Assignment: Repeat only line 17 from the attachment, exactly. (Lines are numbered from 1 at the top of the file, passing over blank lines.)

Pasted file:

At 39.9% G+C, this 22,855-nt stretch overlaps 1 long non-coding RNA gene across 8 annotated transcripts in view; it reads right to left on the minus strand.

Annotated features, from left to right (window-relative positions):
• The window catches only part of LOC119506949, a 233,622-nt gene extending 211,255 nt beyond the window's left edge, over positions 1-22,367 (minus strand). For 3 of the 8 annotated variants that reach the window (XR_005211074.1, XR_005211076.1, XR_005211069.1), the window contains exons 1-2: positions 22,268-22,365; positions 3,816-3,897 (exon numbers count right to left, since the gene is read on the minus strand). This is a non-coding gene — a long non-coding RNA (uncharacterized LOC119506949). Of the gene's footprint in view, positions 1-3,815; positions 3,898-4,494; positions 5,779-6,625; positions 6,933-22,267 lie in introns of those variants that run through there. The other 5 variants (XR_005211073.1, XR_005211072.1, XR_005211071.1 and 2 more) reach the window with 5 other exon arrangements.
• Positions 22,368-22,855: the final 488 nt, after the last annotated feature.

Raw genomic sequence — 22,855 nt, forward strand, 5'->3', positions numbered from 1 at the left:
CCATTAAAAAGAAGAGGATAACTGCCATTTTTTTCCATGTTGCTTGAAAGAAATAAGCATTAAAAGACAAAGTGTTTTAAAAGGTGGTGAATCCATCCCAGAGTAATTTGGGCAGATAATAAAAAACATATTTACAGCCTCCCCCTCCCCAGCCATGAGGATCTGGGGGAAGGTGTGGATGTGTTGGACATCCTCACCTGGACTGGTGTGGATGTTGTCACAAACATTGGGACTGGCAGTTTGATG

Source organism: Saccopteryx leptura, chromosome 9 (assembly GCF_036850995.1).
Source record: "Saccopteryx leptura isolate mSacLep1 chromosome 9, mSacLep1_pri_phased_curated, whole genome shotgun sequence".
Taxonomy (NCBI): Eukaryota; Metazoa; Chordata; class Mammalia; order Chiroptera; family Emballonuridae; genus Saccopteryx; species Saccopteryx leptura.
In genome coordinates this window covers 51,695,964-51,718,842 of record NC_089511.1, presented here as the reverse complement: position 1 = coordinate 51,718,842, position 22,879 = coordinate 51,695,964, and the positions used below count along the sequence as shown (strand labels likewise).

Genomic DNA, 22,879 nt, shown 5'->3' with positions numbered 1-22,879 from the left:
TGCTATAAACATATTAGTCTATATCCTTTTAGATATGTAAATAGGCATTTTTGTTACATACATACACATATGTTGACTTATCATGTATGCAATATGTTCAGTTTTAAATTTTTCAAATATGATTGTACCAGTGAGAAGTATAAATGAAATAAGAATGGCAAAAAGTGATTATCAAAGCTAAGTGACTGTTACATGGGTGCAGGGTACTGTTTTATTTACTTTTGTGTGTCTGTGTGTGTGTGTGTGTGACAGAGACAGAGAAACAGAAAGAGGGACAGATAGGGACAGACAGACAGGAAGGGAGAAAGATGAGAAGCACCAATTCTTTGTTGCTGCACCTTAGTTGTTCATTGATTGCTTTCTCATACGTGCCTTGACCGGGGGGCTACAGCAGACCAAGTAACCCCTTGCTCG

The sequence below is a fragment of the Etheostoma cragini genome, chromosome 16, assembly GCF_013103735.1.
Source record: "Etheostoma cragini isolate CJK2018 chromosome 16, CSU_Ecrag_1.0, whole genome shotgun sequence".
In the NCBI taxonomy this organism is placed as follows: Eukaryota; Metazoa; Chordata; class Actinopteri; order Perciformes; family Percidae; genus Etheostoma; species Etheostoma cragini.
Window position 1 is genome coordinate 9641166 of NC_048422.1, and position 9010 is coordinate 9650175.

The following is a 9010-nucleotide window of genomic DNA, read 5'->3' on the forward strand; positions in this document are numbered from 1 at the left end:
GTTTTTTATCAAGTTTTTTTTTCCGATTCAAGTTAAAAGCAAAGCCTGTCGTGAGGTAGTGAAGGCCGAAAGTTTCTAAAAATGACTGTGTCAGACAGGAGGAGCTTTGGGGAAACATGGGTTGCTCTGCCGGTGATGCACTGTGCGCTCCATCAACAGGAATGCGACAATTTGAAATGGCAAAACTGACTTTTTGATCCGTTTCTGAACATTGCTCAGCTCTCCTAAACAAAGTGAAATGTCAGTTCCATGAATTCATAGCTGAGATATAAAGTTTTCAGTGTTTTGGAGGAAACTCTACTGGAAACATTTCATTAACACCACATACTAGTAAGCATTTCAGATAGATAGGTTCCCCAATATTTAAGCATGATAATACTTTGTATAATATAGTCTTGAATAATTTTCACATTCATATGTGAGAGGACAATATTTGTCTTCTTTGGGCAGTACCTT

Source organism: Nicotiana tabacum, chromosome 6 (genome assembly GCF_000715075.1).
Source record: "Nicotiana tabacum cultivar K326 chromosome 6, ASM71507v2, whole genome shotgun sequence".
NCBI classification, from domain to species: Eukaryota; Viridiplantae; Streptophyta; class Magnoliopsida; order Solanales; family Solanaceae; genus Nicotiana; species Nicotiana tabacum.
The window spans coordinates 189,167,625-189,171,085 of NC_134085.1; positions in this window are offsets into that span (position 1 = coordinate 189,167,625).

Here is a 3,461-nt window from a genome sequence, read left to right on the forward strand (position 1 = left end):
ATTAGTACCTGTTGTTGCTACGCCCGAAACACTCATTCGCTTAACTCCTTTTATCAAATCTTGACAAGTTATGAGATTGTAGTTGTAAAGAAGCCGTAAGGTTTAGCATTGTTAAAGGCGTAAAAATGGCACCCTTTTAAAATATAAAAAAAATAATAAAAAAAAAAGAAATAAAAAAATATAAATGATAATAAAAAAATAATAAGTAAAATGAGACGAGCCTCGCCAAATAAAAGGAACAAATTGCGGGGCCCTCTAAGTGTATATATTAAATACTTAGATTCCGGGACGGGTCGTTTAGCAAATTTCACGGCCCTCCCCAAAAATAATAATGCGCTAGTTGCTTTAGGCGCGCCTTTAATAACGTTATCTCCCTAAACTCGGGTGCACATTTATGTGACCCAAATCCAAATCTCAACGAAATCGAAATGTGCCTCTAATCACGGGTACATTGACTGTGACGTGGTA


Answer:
The following is a 9010-nucleotide window of genomic DNA, read 5'->3' on the forward strand; positions in this document are numbered from 1 at the left end: